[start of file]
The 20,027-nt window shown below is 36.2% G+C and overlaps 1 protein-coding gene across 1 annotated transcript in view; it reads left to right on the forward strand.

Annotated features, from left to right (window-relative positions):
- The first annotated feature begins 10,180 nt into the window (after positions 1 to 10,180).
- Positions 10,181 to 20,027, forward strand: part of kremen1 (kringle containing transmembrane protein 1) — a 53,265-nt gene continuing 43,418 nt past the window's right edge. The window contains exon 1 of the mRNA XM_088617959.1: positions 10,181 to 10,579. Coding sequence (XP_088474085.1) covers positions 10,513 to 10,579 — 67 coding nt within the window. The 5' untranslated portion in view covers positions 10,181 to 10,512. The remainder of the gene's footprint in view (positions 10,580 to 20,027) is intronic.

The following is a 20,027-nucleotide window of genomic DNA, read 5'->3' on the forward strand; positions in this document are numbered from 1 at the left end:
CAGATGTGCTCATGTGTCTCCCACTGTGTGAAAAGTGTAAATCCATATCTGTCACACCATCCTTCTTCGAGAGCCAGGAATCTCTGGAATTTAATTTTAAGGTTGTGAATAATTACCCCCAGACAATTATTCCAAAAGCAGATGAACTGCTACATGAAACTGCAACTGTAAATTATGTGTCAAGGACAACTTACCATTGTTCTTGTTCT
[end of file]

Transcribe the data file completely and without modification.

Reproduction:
The 20,027-nt window shown below is 36.2% G+C and overlaps 1 protein-coding gene across 1 annotated transcript in view; it reads left to right on the forward strand.

Annotated features, from left to right (window-relative positions):
- The first annotated feature begins 10,180 nt into the window (after positions 1 to 10,180).
- Positions 10,181 to 20,027, forward strand: part of kremen1 (kringle containing transmembrane protein 1) — a 53,265-nt gene continuing 43,418 nt past the window's right edge. The window contains exon 1 of the mRNA XM_088617959.1: positions 10,181 to 10,579. Coding sequence (XP_088474085.1) covers positions 10,513 to 10,579 — 67 coding nt within the window. The 5' untranslated portion in view covers positions 10,181 to 10,512. The remainder of the gene's footprint in view (positions 10,580 to 20,027) is intronic.

The following is a 20,027-nucleotide window of genomic DNA, read 5'->3' on the forward strand; positions in this document are numbered from 1 at the left end:
CAGATGTGCTCATGTGTCTCCCACTGTGTGAAAAGTGTAAATCCATATCTGTCACACCATCCTTCTTCGAGAGCCAGGAATCTCTGGAATTTAATTTTAAGGTTGTGAATAATTACCCCCAGACAATTATTCCAAAAGCAGATGAACTGCTACATGAAACTGCAACTGTAAATTATGTGTCAAGGACAACTTACCATTGTTCTTGTTCT